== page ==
The inability to connect to Wi-Fi can be one of the most frustrating problems one can experience with technology.
If we can’t resolve the problem quickly, we go from head-scratching to pulling out hair.
Let’s take a look at the top 13 reasons your computer won’t connect to Wi-Fi and what to do about it.
Computer Won’t Connect To Wi-Fi (13 Reasons And Fixes)
1. Problems With Computer Or Network
It is important to attempt to determine whether the problem lies with your computer or with something beyond your computer like a Wi-Fi router or access point.
We’ll cover each of these scenarios, but here’s a quick way to narrow down the issue.
The first thing to try is to test another device like your smartphone, for example.
Be sure to turn off cellular data temporarily to avoid skewing your test results, then connect your phone to the same Wi-Fi network to which you’re attempting to connect your computer.
If you’re able to reach the Internet with a secondary device, then you can be pretty sure the problem is with your computer.
If your second device also can’t connect or get on the Internet, then there may be some systemic cause outside of your PC.
What if you don’t have a secondary device to test with?
This is not a problem.
We’ll cover all of the bases for you anyway.
Another good test is to attempt to connect your computer to a different Wi-Fi network if possible.
Is there a coffee shop nearby with free Wi-Fi?
Does a neighbor have a network you can borrow?
What about using your phone as a hotspot?
If you’ve got a second Wi-Fi network handy, try connecting and see if you’re successful.
If so, the original network might be the problem.
Otherwise, you’ve got a good case that your computer is the culprit.
If you don’t have a second network available for testing, no problem.
These steps simply help narrow down the problem a little faster.
We’ll start with the assumption that the computer is to blame and progress outward from there.
2. Your Wi-Fi Is Disabled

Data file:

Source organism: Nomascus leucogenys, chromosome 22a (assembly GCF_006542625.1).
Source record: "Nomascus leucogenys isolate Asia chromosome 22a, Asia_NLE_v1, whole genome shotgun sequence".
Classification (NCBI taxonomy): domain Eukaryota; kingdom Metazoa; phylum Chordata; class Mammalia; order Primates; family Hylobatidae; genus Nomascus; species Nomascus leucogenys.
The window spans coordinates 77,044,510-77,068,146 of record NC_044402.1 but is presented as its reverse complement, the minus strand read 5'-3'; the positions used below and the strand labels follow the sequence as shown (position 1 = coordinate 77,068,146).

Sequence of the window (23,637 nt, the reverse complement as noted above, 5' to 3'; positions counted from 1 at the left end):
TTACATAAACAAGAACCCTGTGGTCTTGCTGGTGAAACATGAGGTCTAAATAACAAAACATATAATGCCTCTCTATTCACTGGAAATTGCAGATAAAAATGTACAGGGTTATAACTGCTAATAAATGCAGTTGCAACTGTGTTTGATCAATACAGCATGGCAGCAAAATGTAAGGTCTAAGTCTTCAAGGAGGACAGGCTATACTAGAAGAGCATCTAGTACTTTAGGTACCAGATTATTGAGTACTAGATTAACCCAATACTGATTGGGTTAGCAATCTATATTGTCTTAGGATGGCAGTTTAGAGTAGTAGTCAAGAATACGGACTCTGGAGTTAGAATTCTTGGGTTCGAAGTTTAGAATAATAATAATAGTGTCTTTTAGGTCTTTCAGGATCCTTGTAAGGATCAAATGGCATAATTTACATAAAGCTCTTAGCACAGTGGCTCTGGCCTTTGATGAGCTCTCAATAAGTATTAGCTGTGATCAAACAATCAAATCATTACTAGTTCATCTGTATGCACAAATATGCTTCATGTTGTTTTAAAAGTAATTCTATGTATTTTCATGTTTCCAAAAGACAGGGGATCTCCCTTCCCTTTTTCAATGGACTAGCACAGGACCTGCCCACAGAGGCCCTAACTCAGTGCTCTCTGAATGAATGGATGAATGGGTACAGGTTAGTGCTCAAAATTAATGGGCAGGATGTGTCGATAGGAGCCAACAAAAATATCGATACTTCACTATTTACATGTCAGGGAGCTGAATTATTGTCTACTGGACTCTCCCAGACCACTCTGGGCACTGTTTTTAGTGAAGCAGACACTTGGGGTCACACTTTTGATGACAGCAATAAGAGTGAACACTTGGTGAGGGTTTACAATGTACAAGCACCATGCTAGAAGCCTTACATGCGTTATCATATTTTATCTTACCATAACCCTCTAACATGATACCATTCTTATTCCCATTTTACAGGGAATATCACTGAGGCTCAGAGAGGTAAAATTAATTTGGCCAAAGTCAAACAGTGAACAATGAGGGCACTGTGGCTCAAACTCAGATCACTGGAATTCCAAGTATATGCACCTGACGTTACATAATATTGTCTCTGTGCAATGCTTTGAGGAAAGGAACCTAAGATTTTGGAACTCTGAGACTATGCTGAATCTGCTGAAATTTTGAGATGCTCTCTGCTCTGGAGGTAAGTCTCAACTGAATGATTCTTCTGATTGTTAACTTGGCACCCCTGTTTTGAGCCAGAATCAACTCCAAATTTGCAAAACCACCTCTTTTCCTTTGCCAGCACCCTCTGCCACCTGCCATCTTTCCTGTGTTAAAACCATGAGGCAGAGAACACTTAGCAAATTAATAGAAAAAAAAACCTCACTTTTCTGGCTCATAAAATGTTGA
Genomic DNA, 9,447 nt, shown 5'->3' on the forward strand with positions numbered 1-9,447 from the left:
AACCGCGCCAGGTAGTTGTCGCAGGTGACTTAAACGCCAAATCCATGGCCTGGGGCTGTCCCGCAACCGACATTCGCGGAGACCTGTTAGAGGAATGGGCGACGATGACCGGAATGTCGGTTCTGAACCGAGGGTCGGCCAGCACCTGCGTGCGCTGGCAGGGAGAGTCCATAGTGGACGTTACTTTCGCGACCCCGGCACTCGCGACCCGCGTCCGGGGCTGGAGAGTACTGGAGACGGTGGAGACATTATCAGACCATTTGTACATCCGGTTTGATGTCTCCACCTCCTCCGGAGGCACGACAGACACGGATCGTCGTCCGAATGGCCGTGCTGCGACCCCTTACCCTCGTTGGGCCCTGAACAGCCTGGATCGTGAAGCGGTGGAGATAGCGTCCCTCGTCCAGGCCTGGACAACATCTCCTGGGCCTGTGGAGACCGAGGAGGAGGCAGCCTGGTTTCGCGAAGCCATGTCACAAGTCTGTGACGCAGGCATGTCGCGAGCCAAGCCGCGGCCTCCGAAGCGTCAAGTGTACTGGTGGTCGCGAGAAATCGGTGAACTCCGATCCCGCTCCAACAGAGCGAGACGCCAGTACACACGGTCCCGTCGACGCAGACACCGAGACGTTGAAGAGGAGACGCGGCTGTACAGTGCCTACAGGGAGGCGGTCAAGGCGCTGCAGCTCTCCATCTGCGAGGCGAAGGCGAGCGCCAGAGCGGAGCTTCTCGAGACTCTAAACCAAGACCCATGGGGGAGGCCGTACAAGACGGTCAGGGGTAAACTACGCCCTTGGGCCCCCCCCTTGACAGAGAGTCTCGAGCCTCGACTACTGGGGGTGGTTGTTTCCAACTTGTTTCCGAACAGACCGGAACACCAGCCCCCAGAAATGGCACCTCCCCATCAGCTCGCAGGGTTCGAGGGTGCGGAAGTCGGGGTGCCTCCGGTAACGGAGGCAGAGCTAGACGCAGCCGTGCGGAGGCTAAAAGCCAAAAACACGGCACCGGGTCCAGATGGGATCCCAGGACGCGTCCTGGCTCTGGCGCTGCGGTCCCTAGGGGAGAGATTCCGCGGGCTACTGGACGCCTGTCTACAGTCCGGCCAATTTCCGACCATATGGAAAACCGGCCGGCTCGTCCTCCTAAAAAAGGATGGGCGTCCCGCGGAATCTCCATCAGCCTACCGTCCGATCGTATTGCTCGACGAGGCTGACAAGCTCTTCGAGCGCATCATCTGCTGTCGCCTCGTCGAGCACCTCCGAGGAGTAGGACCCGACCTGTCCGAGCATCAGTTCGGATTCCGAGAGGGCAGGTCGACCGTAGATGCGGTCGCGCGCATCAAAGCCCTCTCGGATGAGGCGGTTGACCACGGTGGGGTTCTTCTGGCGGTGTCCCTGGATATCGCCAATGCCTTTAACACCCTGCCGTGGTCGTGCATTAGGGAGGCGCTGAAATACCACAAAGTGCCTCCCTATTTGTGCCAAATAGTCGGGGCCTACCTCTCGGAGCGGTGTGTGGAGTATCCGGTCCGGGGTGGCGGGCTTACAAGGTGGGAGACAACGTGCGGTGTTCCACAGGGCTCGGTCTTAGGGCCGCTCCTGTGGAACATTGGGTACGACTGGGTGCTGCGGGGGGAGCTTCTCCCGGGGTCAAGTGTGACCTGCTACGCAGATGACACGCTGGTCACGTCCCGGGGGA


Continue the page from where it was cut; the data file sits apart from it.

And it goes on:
Sometimes we overlook the obvious.
Is your Wi-Fi radio disabled?
It happens to the best of us.
The tricky thing about Wi-Fi adapters is that they can be disabled in multiple ways.
For example, Windows 10 and later has an Airplane mode that allows you to disable wireless networking quickly.
If Airplane mode is enabled, you’ll see an airplane icon in the bottom right corner of your screen.
To disable the setting, click on the icon and then click on the “Airplane mode” tile to turn the mode off.
Now try connecting to Wi-Fi again if the computer doesn’t automatically reconnect.
Another possibility is a hardware switch to disable your radio.
Many laptop models have a hard switch to make it quick and convenient to turn on and off wireless.
Problems can occur, though, if the switch is in a location where it can be easily toggled unknowingly.
If you have a wireless switch, check to see if it has moved to the off position.
3. Your Wi-Fi Driver Is Out Of Date Or Corrupt
Out-of-date or corrupt Wi-Fi drivers can render your wireless card unusable by the operating system.
A driver is a software that enables the operating system to utilize a piece of hardware.
Symptoms of driver problems include not seeing your Wi-Fi adapter present on your computer or the inability to connect or stay connected to wireless networks.
If you suspect a driver issue, the first fix to try is to restart your computer.
If a restart has no effect on the problem, we’ll head over to Device Manager.
Click on the Start button and begin typing “Device Manager” until you see the application show up in the search results.
You can also open the program from the run line.
Hold down the Windows key and press the “R” key, then type devmgmt.msc, and then press “Enter.”
In Device Manager, look for “Network adapters” and click on the dropdown to reveal the devices installed on your PC.
Look for an item with “wireless” or “Wi-Fi” in the name.
Once located, write down or screenshot the model of the Wi-Fi adapter if present.
You might need this information later.
If you see a device with a yellow caution triangle icon, that usually means there’s a driver problem.
If so, Device Manager might even report that the adapter is an “Unknown device” or something generic like “Network device.”
A. Roll Back Driver
Right-click on the adapter and choose “Properties” and then click on the “Driver” tab.
If you have the option to “Roll Back Driver,” this is the first thing to try.
Windows will often store previous versions of drivers when installing an update in case the new driver doesn’t work as intended.
If this option doesn’t work or is unavailable, close the properties window.
Right-click the adapter again, and this time, choose “Uninstall device.”
Don’t check the box to delete the driver on the next screen, but do click “Uninstall.”
Next, right-click on any device in Device Manager and choose “Scan for hardware changes.”
This causes Windows to reinstall the Wi-Fi adapter on your computer using its cached version of the driver.